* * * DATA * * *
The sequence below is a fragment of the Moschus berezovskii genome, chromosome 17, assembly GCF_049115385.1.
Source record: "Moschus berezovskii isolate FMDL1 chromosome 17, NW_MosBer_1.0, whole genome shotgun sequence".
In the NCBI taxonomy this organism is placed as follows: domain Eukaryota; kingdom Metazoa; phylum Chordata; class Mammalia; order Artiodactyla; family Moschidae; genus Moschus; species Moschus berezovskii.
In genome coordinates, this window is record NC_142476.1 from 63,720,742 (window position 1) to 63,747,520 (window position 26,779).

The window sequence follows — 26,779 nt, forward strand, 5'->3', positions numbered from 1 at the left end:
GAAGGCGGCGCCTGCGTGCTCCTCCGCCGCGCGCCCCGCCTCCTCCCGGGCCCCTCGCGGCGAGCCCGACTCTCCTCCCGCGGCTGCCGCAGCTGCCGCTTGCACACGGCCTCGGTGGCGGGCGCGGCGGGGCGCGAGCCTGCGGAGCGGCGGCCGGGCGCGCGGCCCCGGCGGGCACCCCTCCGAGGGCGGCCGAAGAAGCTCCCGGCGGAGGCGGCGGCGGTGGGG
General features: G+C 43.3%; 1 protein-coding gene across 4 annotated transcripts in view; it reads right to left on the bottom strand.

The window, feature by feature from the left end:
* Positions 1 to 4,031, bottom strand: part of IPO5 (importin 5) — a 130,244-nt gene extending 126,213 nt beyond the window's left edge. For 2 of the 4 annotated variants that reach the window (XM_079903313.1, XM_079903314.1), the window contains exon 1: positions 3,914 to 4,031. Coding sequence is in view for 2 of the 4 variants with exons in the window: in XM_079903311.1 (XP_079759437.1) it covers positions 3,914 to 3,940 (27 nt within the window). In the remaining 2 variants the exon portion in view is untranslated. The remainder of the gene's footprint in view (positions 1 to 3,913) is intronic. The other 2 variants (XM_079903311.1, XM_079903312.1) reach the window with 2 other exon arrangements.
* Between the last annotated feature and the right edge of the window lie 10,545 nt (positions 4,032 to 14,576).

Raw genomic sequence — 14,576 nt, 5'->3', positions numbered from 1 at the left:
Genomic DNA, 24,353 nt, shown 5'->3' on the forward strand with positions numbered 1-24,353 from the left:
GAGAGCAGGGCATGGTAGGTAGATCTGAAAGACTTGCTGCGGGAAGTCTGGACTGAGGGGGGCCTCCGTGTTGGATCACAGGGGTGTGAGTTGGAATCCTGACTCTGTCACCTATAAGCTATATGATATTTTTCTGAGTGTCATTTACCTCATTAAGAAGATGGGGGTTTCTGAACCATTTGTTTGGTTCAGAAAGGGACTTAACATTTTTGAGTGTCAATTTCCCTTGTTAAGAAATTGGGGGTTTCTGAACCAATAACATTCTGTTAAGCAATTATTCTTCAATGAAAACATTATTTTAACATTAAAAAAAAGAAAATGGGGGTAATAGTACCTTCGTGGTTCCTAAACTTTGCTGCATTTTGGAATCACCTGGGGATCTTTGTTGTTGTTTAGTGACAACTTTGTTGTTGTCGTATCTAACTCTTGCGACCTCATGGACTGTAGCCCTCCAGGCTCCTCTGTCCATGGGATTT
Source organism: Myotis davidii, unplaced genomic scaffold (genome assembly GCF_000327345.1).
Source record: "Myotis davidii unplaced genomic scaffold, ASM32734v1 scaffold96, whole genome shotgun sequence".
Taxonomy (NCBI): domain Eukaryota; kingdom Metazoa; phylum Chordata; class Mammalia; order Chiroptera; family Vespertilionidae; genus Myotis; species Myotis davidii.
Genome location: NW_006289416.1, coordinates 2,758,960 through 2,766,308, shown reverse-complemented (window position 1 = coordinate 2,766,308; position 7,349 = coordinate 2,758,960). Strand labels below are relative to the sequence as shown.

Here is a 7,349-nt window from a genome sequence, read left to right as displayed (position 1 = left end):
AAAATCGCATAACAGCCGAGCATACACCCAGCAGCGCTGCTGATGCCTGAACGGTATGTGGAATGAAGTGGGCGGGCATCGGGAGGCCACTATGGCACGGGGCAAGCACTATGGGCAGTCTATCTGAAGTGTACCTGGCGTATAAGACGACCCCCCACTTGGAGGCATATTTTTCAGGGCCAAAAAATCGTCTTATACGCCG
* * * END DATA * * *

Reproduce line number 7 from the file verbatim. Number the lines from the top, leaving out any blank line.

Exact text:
General features: G+C 43.3%; 1 protein-coding gene across 4 annotated transcripts in view; it reads right to left on the bottom strand.